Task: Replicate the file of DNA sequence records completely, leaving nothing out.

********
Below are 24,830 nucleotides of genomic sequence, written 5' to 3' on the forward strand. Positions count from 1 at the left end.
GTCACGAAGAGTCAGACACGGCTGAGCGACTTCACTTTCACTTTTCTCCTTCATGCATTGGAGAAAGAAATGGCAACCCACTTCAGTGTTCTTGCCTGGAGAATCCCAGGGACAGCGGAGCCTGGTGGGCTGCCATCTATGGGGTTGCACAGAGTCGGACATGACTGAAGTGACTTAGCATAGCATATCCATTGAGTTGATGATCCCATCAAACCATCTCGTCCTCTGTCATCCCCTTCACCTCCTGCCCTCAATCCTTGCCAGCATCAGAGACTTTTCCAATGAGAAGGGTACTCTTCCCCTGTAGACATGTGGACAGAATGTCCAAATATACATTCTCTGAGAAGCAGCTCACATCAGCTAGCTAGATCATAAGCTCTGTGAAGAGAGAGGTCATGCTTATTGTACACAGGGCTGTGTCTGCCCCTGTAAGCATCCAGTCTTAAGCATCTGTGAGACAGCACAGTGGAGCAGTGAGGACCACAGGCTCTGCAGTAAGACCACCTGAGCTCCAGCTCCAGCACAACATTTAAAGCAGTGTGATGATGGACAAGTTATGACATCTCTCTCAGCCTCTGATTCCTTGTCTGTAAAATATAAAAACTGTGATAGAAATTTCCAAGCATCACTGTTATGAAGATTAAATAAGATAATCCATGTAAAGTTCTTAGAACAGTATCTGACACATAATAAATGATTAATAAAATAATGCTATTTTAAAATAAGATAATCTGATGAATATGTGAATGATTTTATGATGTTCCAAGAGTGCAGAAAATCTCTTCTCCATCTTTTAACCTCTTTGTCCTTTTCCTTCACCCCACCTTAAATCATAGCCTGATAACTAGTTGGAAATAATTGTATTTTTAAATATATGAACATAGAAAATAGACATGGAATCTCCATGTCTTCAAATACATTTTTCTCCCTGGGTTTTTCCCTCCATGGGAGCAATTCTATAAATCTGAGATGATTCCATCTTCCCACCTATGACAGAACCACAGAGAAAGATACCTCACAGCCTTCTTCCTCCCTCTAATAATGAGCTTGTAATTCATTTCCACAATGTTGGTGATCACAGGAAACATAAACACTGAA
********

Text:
Below are 24,830 nucleotides of genomic sequence, written 5' to 3' on the forward strand. Positions count from 1 at the left end.
GTCACGAAGAGTCAGACACGGCTGAGCGACTTCACTTTCACTTTTCTCCTTCATGCATTGGAGAAAGAAATGGCAACCCACTTCAGTGTTCTTGCCTGGAGAATCCCAGGGACAGCGGAGCCTGGTGGGCTGCCATCTATGGGGTTGCACAGAGTCGGACATGACTGAAGTGACTTAGCATAGCATATCCATTGAGTTGATGATCCCATCAAACCATCTCGTCCTCTGTCATCCCCTTCACCTCCTGCCCTCAATCCTTGCCAGCATCAGAGACTTTTCCAATGAGAAGGGTACTCTTCCCCTGTAGACATGTGGACAGAATGTCCAAATATACATTCTCTGAGAAGCAGCTCACATCAGCTAGCTAGATCATAAGCTCTGTGAAGAGAGAGGTCATGCTTATTGTACACAGGGCTGTGTCTGCCCCTGTAAGCATCCAGTCTTAAGCATCTGTGAGACAGCACAGTGGAGCAGTGAGGACCACAGGCTCTGCAGTAAGACCACCTGAGCTCCAGCTCCAGCACAACATTTAAAGCAGTGTGATGATGGACAAGTTATGACATCTCTCTCAGCCTCTGATTCCTTGTCTGTAAAATATAAAAACTGTGATAGAAATTTCCAAGCATCACTGTTATGAAGATTAAATAAGATAATCCATGTAAAGTTCTTAGAACAGTATCTGACACATAATAAATGATTAATAAAATAATGCTATTTTAAAATAAGATAATCTGATGAATATGTGAATGATTTTATGATGTTCCAAGAGTGCAGAAAATCTCTTCTCCATCTTTTAACCTCTTTGTCCTTTTCCTTCACCCCACCTTAAATCATAGCCTGATAACTAGTTGGAAATAATTGTATTTTTAAATATATGAACATAGAAAATAGACATGGAATCTCCATGTCTTCAAATACATTTTTCTCCCTGGGTTTTTCCCTCCATGGGAGCAATTCTATAAATCTGAGATGATTCCATCTTCCCACCTATGACAGAACCACAGAGAAAGATACCTCACAGCCTTCTTCCTCCCTCTAATAATGAGCTTGTAATTCATTTCCACAATGTTGGTGATCACAGGAAACATAAACACTGAA